Pitchers Freaking Out Over MLB’s Sticky-Substances Crackdown Is Must-See TV
After Nationals pitcher Max Scherzer undid his belt, Sergio Romo of the A's upped the stakes and fully dropped trow
Baseball commissioner Rob Manfred’s recent crackdown on the use of foreign substances on the mound may have saved baseball … by turning America’s Pastime back into a genuinely entertaining televised affair.
With umpires having pretty much free rein to check pitchers for sticky stuff whenever they want — in addition to opposing managers having the right to ask for an inspection as of Monday — we’ve already seen a couple of hurlers freak out.
The prime example last night was 38-year-old Sergio Romo of the Oakland A’s, who undid his belt and dropped his pants just below his butt when approached by an umpire.
“He’s a playful guy,” A’s manager Bob Melvin said following the game per The Mercury News. “I don’t think he meant anything by it. I will credit the umpires the way they’ve handled it. They’ve been fantastic. Try to make light of it. Smile with guys and do it quickly. That won’t happen again. The playful side came out. I don’t think he meant anything by it. But umpires are trying to do their job as well.”
A couple hours earlier, Nationals star pitcher Max Scherzer undid his belt and chucked his hat and glove after Phillies manager Joe Girardi asked umpires to check the ace for sticky stuff for the third time.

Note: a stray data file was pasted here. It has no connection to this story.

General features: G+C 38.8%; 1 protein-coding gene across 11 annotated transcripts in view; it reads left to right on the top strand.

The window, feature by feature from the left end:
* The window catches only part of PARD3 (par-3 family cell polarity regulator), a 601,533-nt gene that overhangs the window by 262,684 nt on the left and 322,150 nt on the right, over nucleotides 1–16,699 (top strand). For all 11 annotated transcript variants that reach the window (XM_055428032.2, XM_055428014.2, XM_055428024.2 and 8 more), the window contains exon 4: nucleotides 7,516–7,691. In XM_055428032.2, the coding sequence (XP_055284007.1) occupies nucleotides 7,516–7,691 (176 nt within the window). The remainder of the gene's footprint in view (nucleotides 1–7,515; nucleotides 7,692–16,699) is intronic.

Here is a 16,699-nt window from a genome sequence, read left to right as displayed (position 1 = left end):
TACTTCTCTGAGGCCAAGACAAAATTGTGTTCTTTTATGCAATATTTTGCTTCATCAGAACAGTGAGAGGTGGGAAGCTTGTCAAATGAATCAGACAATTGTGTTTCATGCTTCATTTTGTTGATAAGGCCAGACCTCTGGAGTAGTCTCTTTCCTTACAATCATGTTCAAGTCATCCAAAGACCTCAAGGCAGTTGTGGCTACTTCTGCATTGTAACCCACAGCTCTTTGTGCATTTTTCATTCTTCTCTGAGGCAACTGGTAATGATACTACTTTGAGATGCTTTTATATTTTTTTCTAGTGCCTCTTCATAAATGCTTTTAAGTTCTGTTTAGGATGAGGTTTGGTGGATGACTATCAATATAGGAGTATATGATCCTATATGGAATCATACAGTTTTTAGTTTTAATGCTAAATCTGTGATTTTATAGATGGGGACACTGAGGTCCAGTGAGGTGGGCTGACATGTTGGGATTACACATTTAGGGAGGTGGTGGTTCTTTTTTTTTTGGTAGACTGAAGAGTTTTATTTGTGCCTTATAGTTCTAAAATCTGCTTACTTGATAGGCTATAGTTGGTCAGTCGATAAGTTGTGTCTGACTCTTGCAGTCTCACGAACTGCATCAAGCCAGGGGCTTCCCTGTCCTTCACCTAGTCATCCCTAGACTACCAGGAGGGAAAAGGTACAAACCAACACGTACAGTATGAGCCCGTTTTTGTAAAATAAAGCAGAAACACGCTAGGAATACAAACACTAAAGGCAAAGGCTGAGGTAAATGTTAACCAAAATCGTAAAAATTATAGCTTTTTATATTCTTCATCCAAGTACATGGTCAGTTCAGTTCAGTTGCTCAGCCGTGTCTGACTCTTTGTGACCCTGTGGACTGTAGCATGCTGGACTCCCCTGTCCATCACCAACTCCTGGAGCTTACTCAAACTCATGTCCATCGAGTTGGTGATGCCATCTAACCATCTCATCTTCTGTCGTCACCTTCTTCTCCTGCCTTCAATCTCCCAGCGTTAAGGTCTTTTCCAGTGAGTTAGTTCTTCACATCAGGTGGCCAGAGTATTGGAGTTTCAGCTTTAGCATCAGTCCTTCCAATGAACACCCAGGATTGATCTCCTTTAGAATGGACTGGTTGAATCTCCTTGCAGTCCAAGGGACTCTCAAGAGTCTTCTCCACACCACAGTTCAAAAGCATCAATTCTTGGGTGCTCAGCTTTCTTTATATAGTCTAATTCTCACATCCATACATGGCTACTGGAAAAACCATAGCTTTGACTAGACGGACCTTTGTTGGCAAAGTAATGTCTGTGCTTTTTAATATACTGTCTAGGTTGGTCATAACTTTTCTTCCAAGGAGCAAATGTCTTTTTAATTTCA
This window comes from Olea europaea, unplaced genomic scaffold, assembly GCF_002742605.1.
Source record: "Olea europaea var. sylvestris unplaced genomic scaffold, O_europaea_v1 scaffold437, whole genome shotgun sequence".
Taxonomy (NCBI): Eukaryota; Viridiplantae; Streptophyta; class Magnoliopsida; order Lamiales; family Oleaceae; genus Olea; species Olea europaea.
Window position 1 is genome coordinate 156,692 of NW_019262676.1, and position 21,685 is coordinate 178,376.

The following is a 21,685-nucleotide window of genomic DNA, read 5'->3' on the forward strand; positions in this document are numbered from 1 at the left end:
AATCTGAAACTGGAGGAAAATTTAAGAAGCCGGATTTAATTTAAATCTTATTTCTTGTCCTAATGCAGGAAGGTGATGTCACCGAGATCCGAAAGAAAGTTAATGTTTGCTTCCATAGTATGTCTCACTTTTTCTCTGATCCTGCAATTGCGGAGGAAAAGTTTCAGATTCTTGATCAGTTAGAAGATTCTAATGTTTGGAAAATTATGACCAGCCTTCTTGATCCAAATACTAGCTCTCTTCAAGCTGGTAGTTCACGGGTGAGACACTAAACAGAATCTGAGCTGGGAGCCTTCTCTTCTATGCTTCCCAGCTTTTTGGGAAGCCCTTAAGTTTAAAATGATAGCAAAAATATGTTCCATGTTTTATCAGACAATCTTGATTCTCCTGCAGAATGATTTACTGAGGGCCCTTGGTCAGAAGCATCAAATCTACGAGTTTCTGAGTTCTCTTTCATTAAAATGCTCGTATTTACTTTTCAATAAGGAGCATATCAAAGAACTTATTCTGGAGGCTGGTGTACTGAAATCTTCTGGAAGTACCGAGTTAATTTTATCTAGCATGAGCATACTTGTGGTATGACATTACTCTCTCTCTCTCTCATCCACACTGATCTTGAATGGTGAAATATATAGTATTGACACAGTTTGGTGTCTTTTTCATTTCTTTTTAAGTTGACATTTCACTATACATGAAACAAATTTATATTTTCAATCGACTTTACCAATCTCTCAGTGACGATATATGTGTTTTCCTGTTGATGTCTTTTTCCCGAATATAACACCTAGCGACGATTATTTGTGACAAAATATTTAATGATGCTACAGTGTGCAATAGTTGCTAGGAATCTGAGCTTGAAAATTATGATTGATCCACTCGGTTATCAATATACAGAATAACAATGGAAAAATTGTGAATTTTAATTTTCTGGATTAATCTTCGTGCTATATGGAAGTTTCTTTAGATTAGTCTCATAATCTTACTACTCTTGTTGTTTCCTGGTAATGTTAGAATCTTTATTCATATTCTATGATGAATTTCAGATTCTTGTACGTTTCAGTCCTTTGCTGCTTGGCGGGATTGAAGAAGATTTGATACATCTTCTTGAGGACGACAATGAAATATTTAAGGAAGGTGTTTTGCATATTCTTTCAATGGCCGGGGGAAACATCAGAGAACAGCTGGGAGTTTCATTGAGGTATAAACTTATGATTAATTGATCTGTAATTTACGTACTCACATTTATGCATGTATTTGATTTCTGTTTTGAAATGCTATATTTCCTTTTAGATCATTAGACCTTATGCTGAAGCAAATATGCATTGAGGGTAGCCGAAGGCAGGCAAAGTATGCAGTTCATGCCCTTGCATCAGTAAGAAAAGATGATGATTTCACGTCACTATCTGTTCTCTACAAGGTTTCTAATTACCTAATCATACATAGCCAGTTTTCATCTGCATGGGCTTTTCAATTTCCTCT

“These are Manfred rules,” Scherzer said after Washington beat Philadelphia 3-2 on Tuesday night. “Go ask him what he wants to do with this. I would have to be an absolute fool to actually use something tonight when everybody’s antenna is so far high they’d look for anything. I have absolutely zero on me. I have nothing on me. Check whatever you want. I’ll take off all my clothes if you want to see me.”
Through two days of league-sanctioned inspections for performance-enhancing sticky stuff, no pitchers have been caught with the banned substances. But since the crackdown began, several pitchers, including Scherzer, have seen their spin rates decline.
Despite the drop, Scherzer was able to get the win for the Nationals. The same cannot be said for Gerrit Cole of the New York Yankees, who allowed two runs and three hits in seven innings in a loss to the Kansas City Royals. It was his first start since MLB introduced its move to suppress grip enhancers last week.
While throwing more than 100 pitches, Cole saw his fastball’s revolutions per minute average at 2,289, down from 2,534. His curveball dropped to 2,664 from 2,824, his slider to 2,443 from 2,686, and his changeup to 1,644 from 1,812, per The Associated Press.
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